Mind Game (マインド・ゲーム) is a 2004 Japanese animated feature film based on Robin Nishi’s manga of the same name. It was planned, produced and primarily animated by Studio 4°C and adapted and directed by Masaaki Yuasa in his directorial debut, with chief animation direction and model sheets by Yūichirō Sueyoshi, art direction by Tōru Hishiyama and groundwork and further animation direction by Masahiko Kubo.
It is unusual among features other than anthology films in using a series of disparate visual styles to tell one continuous story. As Yuasa commented in a Japan Times interview, “Instead of telling it serious and straight, I went for a look that was a bit wild and patchy. I think that Japanese animation fans today don’t necessarily demand something that’s so polished. You can throw different styles at them and they can still usually enjoy it.”The film received a cult audience and was well received, winning multiple awards worldwide, and has been praised by directors Satoshi Kon and Bill Plympton. Allegedly, according to Tekkonkinkreet director Michael Arias, there was consideration for a release of the film on R1 DVD but it fell through. The film is now available to stream on Netflix in Australia as of 2016. GKIDS announced that they licensed the film, which will be streamed on VRV Select on December 29, 2017 followed by a limited theatrical run in February 2018 and a home video release in spring 2018. (wiki)
spacetime coordinates: 17th century Spain / the Netherlands ( Eighty Years’ War)Alatriste is a 2006 Spanish epic historical fiction war film directed by Agustín Díaz Yanes, based on the main character of a series of novels written by Arturo Pérez-Reverte, The Adventures of Captain Alatriste (Las aventuras del Capitán Alatriste).
The film, which stars Viggo Mortensen, is the second most expensive Spanish language film ever made in Spain (about €24 million – US$30 million); only preceded by Agora. It portrays Spain of the 17th century using both fictional and real characters. (wiki)
Paragraph 201 in the Passengers’ Guide warns that Area 1224- 1225 is especially cold. The train heating won’t be strong enough. Passengers are advised to hug each other to keep warm.2046 is a 2004 Hong Kong romantic drama film written and directed by Wong Kar-wai. It is a loose sequel to Wong’s films Days of Being Wild (1990) and In the Mood for Love (2000). It follows the aftermath of Chow Mo-wan’s unconsummated affair with Su Li-zhen in 1960s Hong Kong but also includes some science fiction elements and makes frequent references to the date of December 24 or Christmas Eve, on which many significant events in the film occur.The main character (Tony Leung) writes science fiction stories, in which 2046 is a popular year and place to which people travel through time. The stories are titled 2046 and later 2047 (a collaboration with Faye Wong’s character). The year 2046 has its own significance for Hong Kong. It is 49 years after the handover of Hong Kong by the British on 1 July 1997. At the time of handover, the Mainland government promised fifty years of self-regulation for the former British colony. The year 2046 references the moment before Hong Kong’s special, self-regulated status ends.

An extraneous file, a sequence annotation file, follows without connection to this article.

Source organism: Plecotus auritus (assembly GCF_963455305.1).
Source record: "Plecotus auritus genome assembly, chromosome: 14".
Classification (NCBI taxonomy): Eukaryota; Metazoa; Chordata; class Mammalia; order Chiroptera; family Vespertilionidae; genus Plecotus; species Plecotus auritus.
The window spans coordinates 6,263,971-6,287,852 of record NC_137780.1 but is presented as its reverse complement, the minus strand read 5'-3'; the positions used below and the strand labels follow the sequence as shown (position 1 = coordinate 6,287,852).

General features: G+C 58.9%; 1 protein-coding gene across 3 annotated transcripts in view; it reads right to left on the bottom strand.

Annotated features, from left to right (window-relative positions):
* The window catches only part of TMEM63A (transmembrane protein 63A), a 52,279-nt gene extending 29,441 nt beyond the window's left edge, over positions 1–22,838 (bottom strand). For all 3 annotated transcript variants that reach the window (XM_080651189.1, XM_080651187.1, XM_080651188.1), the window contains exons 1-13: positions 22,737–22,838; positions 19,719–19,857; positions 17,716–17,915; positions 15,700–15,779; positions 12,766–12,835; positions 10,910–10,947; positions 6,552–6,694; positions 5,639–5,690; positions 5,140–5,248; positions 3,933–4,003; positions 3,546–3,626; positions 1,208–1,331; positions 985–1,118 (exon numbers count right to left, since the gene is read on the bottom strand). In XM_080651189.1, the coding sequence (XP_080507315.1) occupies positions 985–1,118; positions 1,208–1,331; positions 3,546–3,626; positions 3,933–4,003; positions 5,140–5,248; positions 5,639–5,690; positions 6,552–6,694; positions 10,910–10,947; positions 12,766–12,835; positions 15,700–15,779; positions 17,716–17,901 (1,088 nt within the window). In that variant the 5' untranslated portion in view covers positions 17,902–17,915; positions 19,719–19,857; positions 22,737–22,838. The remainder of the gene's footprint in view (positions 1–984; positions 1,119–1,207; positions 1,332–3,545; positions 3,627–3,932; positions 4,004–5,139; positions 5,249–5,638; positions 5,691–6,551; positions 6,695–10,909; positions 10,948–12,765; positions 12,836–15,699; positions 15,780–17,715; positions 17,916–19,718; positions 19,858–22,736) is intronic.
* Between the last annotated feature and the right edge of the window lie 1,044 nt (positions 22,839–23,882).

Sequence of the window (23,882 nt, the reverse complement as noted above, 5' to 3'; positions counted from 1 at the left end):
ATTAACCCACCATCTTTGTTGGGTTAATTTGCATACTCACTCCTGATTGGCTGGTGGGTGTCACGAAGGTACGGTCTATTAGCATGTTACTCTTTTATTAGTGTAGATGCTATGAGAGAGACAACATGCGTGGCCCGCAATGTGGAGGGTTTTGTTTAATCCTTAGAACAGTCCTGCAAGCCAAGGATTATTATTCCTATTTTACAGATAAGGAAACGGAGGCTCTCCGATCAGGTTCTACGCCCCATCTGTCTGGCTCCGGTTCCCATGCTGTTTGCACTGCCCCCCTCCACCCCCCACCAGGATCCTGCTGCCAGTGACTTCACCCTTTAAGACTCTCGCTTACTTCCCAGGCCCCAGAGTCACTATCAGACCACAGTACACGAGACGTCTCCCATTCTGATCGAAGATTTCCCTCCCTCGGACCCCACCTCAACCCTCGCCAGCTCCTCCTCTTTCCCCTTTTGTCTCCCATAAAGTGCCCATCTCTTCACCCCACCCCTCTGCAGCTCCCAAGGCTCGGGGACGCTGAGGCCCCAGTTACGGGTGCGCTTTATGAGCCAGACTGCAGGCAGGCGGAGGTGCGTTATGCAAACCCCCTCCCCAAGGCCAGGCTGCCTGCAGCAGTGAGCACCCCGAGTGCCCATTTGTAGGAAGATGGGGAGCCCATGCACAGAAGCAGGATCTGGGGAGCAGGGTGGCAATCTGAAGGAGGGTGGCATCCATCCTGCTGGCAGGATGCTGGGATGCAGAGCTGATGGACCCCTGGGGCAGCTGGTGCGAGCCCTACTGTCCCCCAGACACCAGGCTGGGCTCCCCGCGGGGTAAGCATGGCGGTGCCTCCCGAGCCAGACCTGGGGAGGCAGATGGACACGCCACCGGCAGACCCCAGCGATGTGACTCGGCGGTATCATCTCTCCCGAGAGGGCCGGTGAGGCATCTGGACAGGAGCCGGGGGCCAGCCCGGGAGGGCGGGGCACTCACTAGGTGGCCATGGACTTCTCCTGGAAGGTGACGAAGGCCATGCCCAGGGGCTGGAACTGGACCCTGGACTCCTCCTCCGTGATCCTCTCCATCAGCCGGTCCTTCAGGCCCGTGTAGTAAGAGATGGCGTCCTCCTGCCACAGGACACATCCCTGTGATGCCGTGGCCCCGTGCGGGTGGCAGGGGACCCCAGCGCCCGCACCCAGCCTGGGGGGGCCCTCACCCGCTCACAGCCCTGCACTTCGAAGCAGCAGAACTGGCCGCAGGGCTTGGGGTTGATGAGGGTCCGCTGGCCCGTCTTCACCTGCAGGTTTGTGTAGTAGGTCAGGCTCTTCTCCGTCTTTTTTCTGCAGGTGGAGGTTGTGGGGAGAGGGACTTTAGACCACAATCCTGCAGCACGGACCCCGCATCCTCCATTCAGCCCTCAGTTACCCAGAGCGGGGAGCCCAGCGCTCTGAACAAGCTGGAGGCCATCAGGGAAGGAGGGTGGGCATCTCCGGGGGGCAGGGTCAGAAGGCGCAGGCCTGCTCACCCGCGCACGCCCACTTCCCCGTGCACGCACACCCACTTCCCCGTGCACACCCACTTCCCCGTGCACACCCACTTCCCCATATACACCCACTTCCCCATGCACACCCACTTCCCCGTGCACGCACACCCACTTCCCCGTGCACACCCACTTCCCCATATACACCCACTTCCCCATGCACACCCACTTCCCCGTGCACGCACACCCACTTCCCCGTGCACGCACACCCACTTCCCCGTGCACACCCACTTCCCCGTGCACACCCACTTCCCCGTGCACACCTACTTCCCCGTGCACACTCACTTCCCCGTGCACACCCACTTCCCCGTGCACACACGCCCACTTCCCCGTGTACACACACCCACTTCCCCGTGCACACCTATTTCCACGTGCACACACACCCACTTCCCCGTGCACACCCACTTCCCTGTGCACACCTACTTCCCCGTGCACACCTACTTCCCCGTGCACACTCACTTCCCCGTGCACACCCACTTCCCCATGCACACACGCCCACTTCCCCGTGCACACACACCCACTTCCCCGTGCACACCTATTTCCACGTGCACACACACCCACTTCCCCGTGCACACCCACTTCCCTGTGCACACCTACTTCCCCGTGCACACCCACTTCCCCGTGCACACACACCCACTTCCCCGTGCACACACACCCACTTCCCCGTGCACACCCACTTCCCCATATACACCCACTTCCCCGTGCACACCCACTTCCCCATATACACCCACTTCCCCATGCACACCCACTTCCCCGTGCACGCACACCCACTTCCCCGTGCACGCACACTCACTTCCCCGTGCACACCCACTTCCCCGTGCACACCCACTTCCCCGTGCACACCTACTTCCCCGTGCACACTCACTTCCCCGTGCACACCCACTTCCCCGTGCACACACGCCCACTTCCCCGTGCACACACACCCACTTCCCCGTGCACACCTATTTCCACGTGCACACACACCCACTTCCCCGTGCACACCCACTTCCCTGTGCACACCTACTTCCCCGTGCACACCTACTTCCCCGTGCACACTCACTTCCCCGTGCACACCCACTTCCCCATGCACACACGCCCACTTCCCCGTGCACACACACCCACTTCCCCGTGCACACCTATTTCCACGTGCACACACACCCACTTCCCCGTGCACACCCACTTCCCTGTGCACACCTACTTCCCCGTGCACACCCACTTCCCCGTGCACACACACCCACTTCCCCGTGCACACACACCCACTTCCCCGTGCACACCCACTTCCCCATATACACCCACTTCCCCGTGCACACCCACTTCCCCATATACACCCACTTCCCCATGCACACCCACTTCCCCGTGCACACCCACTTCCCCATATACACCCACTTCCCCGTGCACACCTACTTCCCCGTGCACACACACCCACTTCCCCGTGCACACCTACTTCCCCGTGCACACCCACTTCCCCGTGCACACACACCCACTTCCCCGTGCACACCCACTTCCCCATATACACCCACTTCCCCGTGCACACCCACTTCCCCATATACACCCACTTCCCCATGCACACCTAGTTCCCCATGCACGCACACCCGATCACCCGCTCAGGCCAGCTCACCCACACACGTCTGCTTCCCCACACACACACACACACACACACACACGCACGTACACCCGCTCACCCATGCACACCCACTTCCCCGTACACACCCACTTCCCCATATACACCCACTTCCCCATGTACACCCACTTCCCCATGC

The title may also be a reference to the Twilight Zone episode “The Lonely“, about a man sentenced to solitary confinement on a distant asteroid beginning in the year 2046. The isolated inmate falls in love with a gynoid that was delivered to keep him company. This plot structure parallels some of the science fiction motifs in Wong’s 2046. (wiki)
spacetime coordinates: 1922 New York CityThe Great Gatsby is a 2013 romance drama film based on F. Scott Fitzgerald‘s 1925 novel of the same name. The film was co-written and directed by Baz Luhrmann and stars Leonardo DiCaprio as the eponymous Jay Gatsby, with Tobey Maguire, Carey Mulligan, Joel Edgerton, Isla Fisher and Elizabeth Debicki. The film follows the life and times of millionaire Jay Gatsby and his neighbor Nick Carraway (Tobey Maguire), who recounts his encounter with Gatsby at the height of the Roaring Twenties in New York state.
spacetime coordinates: 2000’s Tokyo, JapanThe Girl Who Leapt Through Time (時をかける少女 Toki o Kakeru Shōjo) is a 2006 Japanese-animated science fiction comedy/drama film produced by Madhouse, directed by Mamoru Hosoda and written by Satoko Okudera. Released by Kadokawa Herald Pictures, the film is a loose sequel to the 1967 novel of the same name by Yasutaka Tsutsui and shares the basic premise of a young girl who gains the power of time travel, but with a different story and characters than the novel. Riisa Naka voices teenager Makoto Konno, who learns from Kazuko Yoshiyama, Makoto’s aunt and the protagonist to the original story, that Makoto has the power to travel through time. Nick Pinkerton of The Village Voice said, “there’s real craftsmanship for how [the film] sustains its sense of summer quietude and sun-soaked haziness through a few carefully reprised motifs: three-cornered games of catch, mountainous cloud formations, classroom still-lifes.”
“In ancient history there was a tree called Ta-khun, whose spring (Chun) was 8000 years, and its autumn (Qiu) the same.”
The story was inspired by a myth from the ancient Chinese Taoist classic Zhuangzi. The film also integrates many stories from other Chinese classics such as Classic of Mountains and Seas and In Search of the Supernatural.